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New Research Suggests Montana FWP Wolf Count High

December 14, 2023 // NEWS: Feature

Wolf reintroduction efforts in Greater Yellowstone beginning in 1995 were successful. As Montana weighs its new wolf management plan, numbers are in question
Bozeman-based researcher says agency's model for counting wolves is wrong. FWP disagrees citing a lack of peer review.
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Finding our MoJo

October 2, 2023

We've heard the call and are gearing up.
As Mountain Journal ramps up coverage, a letter from its Interim Executive Director and Managing Editor
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Montana's Gallatin Valley And Wildlife Paying Big Price For Growth In Big Sky

July 18, 2023

From the air: Scattershot sprawl rapidly filling Montana's pastoral Gallatin Valley
What's happening near Gallatin Gateway, Montana is indicative, Robert Sisson says, of how developers are making profits but externalizing their costs on citizens and nature
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How Greater Yellowstone Grizzlies Could Be Delisted And Remain Protected

July 18, 2023

A grizzly mother with cubs in Yellowstone
States are pushing hard to remove America's most famous grizzly population from federal protection. The primary reason is obvious. Why aren't we doing the same with bald eagles?
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This ‘Bearish’ Economy Is One Most States Would Love To Have

July 14, 2023

Totems of Greater Yellowstone's "bearish" economy
Often cast as liabilities and villains by politicians, grizzlies and wolves in Yellowstone region are bullish assets that keep delivering dividends—as long as they remain alive
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The World Loses Wildlife Art's Greatest Champion

July 6, 2023

 Bill Kerr, who helped create a global destination for wildlife art in Jackson Hole
Bill Kerr passes at 85. In Jackson Hole, his vision led to creation of the National Museum of Wildlife Art, a shrine for those globally who value connections between art and nature
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In Montana, Four Different Polls Say Citizens Seriously Unhappy About Sprawl

July 5, 2023

Paradise Valley/Park County as interpreted by painter Robert Spannring
North of Yellowstone, no-zoning signs fly like protest flags but residents of beautiful Park County are deeply concerned lack of planning is causing the loss of places they love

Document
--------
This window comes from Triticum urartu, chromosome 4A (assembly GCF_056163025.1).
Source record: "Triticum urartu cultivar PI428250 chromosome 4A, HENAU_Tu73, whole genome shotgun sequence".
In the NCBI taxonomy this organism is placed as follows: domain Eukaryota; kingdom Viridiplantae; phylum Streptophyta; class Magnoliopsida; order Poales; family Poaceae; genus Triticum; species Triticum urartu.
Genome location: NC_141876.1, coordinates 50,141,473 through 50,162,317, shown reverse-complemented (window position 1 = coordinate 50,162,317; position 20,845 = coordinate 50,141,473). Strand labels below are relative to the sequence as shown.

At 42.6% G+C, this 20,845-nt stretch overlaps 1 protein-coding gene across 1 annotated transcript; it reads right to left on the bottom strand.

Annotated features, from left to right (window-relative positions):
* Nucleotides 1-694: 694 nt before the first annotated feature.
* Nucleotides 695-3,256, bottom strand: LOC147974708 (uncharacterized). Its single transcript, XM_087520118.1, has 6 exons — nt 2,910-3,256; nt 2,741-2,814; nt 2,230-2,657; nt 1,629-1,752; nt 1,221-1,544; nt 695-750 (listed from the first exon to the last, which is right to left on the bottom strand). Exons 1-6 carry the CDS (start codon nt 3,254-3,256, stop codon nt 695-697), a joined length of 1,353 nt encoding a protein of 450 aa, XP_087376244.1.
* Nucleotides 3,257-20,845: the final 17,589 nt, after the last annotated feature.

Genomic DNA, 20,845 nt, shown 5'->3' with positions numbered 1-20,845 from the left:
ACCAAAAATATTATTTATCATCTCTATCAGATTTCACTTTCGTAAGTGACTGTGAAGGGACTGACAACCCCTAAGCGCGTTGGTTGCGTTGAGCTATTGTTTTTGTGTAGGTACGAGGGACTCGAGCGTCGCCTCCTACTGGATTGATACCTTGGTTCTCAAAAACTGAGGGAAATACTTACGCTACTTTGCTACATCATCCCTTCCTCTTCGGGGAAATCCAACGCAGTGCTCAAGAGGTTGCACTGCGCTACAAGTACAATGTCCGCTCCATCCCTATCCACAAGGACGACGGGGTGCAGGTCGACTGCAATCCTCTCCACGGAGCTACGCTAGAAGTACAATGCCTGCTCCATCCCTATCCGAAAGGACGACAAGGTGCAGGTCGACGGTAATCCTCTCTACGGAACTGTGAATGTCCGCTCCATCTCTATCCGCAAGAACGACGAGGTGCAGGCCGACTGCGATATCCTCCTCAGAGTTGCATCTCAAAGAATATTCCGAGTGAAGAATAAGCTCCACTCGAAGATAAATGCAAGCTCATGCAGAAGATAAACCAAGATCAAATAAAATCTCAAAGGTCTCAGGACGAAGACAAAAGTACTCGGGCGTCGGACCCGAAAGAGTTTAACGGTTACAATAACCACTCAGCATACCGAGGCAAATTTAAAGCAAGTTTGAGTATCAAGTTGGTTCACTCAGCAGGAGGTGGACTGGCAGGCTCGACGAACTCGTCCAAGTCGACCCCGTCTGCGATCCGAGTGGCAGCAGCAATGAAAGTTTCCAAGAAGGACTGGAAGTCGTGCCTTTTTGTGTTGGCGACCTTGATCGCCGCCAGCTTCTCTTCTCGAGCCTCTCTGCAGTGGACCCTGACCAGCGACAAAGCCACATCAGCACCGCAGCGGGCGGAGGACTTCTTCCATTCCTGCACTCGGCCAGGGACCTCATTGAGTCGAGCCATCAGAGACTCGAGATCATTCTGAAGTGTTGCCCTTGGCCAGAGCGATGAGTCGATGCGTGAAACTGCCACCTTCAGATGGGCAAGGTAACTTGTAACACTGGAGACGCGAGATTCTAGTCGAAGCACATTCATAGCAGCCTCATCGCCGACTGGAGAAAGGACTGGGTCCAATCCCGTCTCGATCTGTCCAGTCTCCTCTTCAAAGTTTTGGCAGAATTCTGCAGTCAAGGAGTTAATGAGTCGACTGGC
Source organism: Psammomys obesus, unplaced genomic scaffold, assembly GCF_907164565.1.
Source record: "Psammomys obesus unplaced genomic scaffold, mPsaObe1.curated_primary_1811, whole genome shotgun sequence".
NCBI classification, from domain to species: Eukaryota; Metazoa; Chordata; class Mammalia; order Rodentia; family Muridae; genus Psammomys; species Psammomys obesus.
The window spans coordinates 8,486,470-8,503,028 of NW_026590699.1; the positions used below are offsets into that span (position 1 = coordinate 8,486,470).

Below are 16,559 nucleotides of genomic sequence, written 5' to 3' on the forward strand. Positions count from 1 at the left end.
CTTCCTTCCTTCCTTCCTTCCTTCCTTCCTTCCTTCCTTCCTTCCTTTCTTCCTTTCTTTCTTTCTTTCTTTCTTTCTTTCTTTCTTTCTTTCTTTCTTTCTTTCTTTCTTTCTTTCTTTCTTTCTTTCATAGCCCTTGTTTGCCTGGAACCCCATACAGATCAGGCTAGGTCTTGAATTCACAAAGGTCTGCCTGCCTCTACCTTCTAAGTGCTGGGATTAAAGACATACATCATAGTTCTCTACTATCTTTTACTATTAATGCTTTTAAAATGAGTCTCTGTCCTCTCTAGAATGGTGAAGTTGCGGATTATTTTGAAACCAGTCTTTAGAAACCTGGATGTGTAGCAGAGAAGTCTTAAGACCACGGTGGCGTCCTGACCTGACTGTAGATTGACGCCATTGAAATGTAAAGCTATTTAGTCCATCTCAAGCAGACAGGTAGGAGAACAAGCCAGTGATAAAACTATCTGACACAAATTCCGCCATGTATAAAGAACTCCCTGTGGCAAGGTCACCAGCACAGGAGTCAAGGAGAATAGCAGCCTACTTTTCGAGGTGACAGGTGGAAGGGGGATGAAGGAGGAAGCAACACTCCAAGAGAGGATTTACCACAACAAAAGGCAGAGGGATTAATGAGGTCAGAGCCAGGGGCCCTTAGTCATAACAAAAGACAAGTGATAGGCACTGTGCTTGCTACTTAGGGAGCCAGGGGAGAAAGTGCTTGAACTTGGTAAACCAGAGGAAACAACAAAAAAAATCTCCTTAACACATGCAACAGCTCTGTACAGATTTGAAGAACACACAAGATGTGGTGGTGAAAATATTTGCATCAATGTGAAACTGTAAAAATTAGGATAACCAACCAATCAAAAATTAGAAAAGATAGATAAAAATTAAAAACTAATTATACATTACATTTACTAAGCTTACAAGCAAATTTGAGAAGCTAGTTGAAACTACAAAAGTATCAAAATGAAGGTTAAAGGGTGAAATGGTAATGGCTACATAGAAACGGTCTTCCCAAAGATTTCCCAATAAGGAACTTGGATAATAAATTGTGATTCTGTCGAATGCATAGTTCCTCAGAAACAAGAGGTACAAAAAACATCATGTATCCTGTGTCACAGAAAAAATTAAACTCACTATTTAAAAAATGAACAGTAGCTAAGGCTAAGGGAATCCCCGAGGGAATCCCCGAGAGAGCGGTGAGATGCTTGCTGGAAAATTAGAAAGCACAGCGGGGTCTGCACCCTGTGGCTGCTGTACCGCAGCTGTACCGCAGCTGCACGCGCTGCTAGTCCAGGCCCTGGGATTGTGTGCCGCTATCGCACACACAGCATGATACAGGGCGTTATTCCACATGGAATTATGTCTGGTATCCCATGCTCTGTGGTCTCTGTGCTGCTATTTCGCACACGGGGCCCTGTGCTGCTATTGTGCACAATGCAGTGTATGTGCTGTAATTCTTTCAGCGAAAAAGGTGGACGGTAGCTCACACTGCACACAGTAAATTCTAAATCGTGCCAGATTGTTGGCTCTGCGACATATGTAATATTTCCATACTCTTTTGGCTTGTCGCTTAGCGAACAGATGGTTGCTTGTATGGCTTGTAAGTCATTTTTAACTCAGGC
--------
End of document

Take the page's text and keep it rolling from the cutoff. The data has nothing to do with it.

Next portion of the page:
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Looking Past The Cliches of 'Western Art'

June 18, 2023

Bill Stockton's portrayal of a sunset
In her new award-winning book 'Montana Modernists,' Michele Corriel declares that artists from the West are so much more than frontier portrayals of cowboys and Indians
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Pondering Loneliness When You Live In A Place Some Call Shangri-la

June 16, 2023

For most people, seeking solitude is different from living a solitary life
People flee to the wilds seeking solitude and yet there's a crisis of human disconnection now gripping America. Therapist Timothy Tate explores what's behind it
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'Cracked' Makes Strong Case For Tearing Down Dams That Took Wild Rivers

June 8, 2023

The Yellowstone River is the liquid gem of Paradise Valley. Some wanted to have it dammed
Across West, author Steven Hawley writes, logic that justified damming rivers is wrong. Like Yosemite battle over Hetch Hetchy, Greater Yellowstone had its own fights
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Why 'Yellowstone' The TV Show Ain't The Real Montana (Or Wyoming, Or The West)

May 31, 2023

Rowland's grandparents' place, the Arbuckle Ranch near Ekalaka, Montana
Montana author Russell Rowland talks about divides shaking the West to its core. They go beyond rural-urban, newcomer-old timer, mountain-prairie and prosperity vs. despair
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Can Natural Character Of South Jackson Hole Endure Without Limits On People?

May 26, 2023

A view of the "Northern South Park Neighborhood" in Jackson Hole
Claims that community must grow to fix the affordable housing crisis are not only based on faulty logic but are destroying valley's beloved sense of place, Robert Frodeman writes
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Robert Staffanson On What It Means To Be A Real Cowboy

April 29, 2023 // Culture, Guest Commentary, Politics, Ranching

Bob Staffanson on a cattle drive.
Not the kind of wrangler you see on 'Yellowstone': Staffanson, a Montana ranch kid, re-invented himself twice—as symphony conductor and Native rights activist
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Exploring Peregrinations

April 18, 2023

Defying boundaries: Courtenaye's paintings remind of nature's refusal to be boxed in
As warmer weather puts wildlife on the move, Catherine Courtenaye's new exhibition, 'What the Nighthawk Knows,' reads like evocative maps for thinking about species migrations
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